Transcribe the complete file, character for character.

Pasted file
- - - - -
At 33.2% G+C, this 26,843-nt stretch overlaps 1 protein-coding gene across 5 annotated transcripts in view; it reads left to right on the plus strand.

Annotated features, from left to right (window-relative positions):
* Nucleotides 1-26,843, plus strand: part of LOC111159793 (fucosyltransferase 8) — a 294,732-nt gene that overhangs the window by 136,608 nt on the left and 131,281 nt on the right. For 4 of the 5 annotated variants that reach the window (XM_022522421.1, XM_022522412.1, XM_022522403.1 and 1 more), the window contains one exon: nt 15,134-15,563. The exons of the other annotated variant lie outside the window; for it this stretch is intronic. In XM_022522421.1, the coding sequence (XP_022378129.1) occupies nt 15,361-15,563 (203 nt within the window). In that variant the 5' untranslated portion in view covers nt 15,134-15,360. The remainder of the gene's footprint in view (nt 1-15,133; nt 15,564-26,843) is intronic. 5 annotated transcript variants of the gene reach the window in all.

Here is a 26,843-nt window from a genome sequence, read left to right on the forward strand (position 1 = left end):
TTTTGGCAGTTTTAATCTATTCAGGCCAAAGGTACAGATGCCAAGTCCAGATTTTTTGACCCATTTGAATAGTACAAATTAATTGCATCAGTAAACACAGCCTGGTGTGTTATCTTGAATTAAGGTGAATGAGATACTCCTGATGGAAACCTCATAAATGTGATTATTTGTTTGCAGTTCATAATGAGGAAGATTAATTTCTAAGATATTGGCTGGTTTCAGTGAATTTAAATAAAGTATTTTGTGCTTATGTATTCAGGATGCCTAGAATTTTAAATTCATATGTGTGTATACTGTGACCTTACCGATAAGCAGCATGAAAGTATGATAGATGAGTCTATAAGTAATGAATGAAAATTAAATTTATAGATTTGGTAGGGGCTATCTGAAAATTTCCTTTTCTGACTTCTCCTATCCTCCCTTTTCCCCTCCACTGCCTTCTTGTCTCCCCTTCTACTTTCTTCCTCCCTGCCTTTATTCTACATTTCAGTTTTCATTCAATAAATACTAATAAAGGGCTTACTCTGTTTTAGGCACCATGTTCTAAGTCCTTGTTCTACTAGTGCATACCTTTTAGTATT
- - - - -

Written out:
At 33.2% G+C, this 26,843-nt stretch overlaps 1 protein-coding gene across 5 annotated transcripts in view; it reads left to right on the plus strand.

Annotated features, from left to right (window-relative positions):
* Nucleotides 1-26,843, plus strand: part of LOC111159793 (fucosyltransferase 8) — a 294,732-nt gene that overhangs the window by 136,608 nt on the left and 131,281 nt on the right. For 4 of the 5 annotated variants that reach the window (XM_022522421.1, XM_022522412.1, XM_022522403.1 and 1 more), the window contains one exon: nt 15,134-15,563. The exons of the other annotated variant lie outside the window; for it this stretch is intronic. In XM_022522421.1, the coding sequence (XP_022378129.1) occupies nt 15,361-15,563 (203 nt within the window). In that variant the 5' untranslated portion in view covers nt 15,134-15,360. The remainder of the gene's footprint in view (nt 1-15,133; nt 15,564-26,843) is intronic. 5 annotated transcript variants of the gene reach the window in all.

Here is a 26,843-nt window from a genome sequence, read left to right on the forward strand (position 1 = left end):
TTTTGGCAGTTTTAATCTATTCAGGCCAAAGGTACAGATGCCAAGTCCAGATTTTTTGACCCATTTGAATAGTACAAATTAATTGCATCAGTAAACACAGCCTGGTGTGTTATCTTGAATTAAGGTGAATGAGATACTCCTGATGGAAACCTCATAAATGTGATTATTTGTTTGCAGTTCATAATGAGGAAGATTAATTTCTAAGATATTGGCTGGTTTCAGTGAATTTAAATAAAGTATTTTGTGCTTATGTATTCAGGATGCCTAGAATTTTAAATTCATATGTGTGTATACTGTGACCTTACCGATAAGCAGCATGAAAGTATGATAGATGAGTCTATAAGTAATGAATGAAAATTAAATTTATAGATTTGGTAGGGGCTATCTGAAAATTTCCTTTTCTGACTTCTCCTATCCTCCCTTTTCCCCTCCACTGCCTTCTTGTCTCCCCTTCTACTTTCTTCCTCCCTGCCTTTATTCTACATTTCAGTTTTCATTCAATAAATACTAATAAAGGGCTTACTCTGTTTTAGGCACCATGTTCTAAGTCCTTGTTCTACTAGTGCATACCTTTTAGTATT